What All Co-Founders Need to Know
We've all heard it before. The number one reason early stage companies fail is co-founder meltdowns. So what can we do to prevent that from happening? If you don't already have a solid co-founder agreement in place, here is the agenda for your next meeting.
Relationships are hard. Founder relationships, romantic relationships, family relationships, friendships. They are all hard. We continue to enter into them because the potential upside is so astronomical, but still, hard. In each relationship, there is a spoken or unspoken set of terms. How are we going to treat each other? What am I not going to do? What are you not going to do? How many times can a person watch Highlander? For most personal relationships, the terms are not memorialized in writing and (often, let’s be honest) not even stated clearly out loud. And we all know how that goes.
Approaching a professional partnership is not much different, but with one major upside: it is entirely socially acceptable and expected to write it down. What is wonderful about this is that it forces you and your partners to come to terms about your expectations for the relationships. But, and I’m repeating myself here, it’s hard. These are challenging conversations and because of that, they are often pushed off as long as possible. By the time you sit down to discuss the major terms, team members have each devoted a significant amount of time to your venture and chances are good everyone is going to feel undervalued.
So whether you are contemplating starting a company, or well into running one, let’s discuss the key terms of any good co-founder agreement. While this is a legal issue in that it has legal ramifications because it’s a contract, these are not just the most important “legal” terms to agree upon, they are also the most important terms for purposes of running a great business that isn’t going to implode six months in.
Equity Split Is Queen. The most important thing to agree on (because it’s almost always the most important thing to each of the founders) is the division of equity. In most situations, the best split is an even split. That is the only way everyone will feel equally invested in the success of the business and that they are being treated fairly. There are some exceptions to this (usually when not all founders are working for the company full-time), but that imbalance is challenging in and of itself. If you start with an unbalanced team, you need to pay extra special attention to making sure everyone feels equally invested and fairly treated. This may include more complex arrangements regarding how equity allocations are adjusted once everyone comes on board full-time.
Control (Never Gonna Stop). Control (to Get What I Want). Equity does not just involve profit rights, it also involves control rights. If equity is evenly split between two founders then all major decisions will require unanimity. This is as it should be. If you have more than two founders, you may want to agree that all major decisions (and you’ll have to list out what those are) still require unanimity. Otherwise you risk creating an unhealthy two against one environment that is heavy on scheming and low on productivity. As an aside, when I listen to music from the 80s and 90s, I am often struck by how clearly these women had a handle on all the same issues women are facing now, in 2021. Janet Jackson, Dolly Parton, Whitney Houston, Madonna. They all knew what was up back when I was just singing along, blissfully unaware that anyone would ever use my mind and never give me credit.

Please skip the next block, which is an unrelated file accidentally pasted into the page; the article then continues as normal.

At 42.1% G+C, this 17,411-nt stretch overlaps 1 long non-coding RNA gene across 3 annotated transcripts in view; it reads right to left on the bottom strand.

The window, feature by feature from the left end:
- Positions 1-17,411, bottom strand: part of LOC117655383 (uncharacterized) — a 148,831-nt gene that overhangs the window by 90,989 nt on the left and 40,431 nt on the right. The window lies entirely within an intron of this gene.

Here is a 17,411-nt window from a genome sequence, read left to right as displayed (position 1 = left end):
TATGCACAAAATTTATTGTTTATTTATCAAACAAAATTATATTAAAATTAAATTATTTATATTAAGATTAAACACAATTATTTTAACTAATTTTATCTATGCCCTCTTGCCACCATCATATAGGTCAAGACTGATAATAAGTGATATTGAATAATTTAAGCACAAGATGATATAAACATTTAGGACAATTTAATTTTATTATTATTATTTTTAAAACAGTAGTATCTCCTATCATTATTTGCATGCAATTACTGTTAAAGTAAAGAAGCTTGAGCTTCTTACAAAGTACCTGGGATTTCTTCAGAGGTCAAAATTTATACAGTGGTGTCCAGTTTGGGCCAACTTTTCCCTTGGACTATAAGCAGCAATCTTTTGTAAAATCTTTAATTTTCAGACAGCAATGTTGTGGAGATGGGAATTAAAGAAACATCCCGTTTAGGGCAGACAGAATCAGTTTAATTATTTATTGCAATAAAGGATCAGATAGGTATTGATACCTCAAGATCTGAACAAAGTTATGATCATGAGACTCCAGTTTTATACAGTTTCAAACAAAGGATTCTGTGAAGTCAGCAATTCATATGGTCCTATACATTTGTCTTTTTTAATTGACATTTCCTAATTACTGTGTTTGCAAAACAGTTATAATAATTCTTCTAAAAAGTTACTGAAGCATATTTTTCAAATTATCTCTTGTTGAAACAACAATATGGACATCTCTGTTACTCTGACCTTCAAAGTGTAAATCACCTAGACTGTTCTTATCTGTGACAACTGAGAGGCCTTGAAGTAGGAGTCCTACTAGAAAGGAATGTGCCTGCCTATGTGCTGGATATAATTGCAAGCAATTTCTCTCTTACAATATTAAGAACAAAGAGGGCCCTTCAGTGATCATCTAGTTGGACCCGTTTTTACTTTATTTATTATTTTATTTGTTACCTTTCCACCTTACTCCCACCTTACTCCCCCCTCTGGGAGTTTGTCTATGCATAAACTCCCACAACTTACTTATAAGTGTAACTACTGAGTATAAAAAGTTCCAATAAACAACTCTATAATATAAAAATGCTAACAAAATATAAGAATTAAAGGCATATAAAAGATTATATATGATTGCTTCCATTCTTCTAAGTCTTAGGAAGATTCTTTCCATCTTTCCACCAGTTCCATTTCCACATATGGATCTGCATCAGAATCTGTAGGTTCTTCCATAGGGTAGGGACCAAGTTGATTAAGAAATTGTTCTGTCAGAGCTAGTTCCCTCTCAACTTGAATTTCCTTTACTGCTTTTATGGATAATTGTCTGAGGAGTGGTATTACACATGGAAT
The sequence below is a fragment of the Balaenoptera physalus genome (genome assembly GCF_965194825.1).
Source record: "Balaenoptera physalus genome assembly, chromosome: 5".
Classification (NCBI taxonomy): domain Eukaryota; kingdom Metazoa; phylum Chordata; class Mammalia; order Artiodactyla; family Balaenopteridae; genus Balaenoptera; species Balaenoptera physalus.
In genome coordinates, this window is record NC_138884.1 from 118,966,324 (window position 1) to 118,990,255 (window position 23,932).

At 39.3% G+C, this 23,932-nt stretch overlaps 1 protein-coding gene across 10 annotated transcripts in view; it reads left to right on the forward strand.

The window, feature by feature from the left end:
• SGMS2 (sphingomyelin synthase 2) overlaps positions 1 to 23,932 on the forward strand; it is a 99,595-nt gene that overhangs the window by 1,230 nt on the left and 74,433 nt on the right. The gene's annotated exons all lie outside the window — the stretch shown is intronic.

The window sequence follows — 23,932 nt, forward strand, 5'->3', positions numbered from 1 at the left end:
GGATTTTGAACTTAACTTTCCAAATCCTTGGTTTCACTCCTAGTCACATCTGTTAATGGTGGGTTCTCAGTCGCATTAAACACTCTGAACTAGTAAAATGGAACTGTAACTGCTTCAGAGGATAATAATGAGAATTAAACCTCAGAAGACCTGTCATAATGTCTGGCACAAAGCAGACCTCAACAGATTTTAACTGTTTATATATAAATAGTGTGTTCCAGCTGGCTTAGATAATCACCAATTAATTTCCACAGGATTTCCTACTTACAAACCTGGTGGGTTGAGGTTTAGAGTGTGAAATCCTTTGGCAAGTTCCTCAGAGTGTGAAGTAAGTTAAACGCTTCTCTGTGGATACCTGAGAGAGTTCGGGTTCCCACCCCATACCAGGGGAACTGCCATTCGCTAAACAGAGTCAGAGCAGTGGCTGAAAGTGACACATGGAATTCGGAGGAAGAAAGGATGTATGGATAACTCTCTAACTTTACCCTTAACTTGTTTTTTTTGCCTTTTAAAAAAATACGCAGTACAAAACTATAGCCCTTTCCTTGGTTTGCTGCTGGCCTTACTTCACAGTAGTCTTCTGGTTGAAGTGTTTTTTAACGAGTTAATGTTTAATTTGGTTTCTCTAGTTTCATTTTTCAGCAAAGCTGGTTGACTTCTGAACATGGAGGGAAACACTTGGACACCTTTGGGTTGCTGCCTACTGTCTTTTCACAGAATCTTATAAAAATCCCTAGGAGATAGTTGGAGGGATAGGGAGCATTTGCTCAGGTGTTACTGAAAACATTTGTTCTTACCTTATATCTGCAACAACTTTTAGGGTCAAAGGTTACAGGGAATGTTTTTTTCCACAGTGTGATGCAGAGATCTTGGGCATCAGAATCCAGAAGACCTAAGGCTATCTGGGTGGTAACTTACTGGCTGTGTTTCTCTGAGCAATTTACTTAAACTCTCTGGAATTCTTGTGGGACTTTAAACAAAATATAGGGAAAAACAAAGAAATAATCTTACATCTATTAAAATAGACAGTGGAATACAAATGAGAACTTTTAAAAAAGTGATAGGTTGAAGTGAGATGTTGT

Who Is Responsible Here (Financially and Otherwise)? Starting a company requires money, yours and often other people’s. It is crucial to understand from the very beginning who is going to pay for this thing. That means going beyond an agreement on “startup capital” to how decisions are going to be made about future fundraising. Starting a company also requires people to do the work and by “people” I mean you. In most cases, you as founders will be doing most of the work for the indefinite future. So get clear on what everyone’s job is. While all jobs are really everyone’s job in the early stages, it’s still helpful to task each person with being the person responsible for X. If you trust your co-founders (which you should, or they shouldn’t be your co-founders), then you can enjoy the rare entrepreneurial mental relief that comes with knowing someone else is handling it.
Think About Timing. Vesting schedules aren’t just cute little Silicon Valley terms that startup founders throw around because they’re cool. This is one area where there is good reason for the norm. By making equity vest over time (rather than all at once when you start), you are ensuring all your partners really are in this for the long haul. It also avoids the uncomfortable situation where a founder leaves and you have a huge chunk of stock on your cap table tied to someone who has zero involvement in the company or its success. Plus, many investors will not invest in companies without founder vesting.
Even if you do everything right from the start, problems are going to arise. What’s my advice when you find yourself in that situation? Talk to each other. As in any relationship, communication is paramount. If you love your company but are unhappy about something going on in your company, talk to your partners and try to work it out. As with all great essays on founder relationships, I’ll end with a quote from Patrick Swayze in Roadhouse:
Be nice. If somebody gets in your face and calls you a *#?!*&!#* I want you to be nice. Ask him to walk, but be nice. If he won’t walk, walk him, but be nice. If you can’t walk him, one of the others will help you, and you will both be nice. I want you to remember that it’s a job, it’s nothing personal.--Jessie Gabriel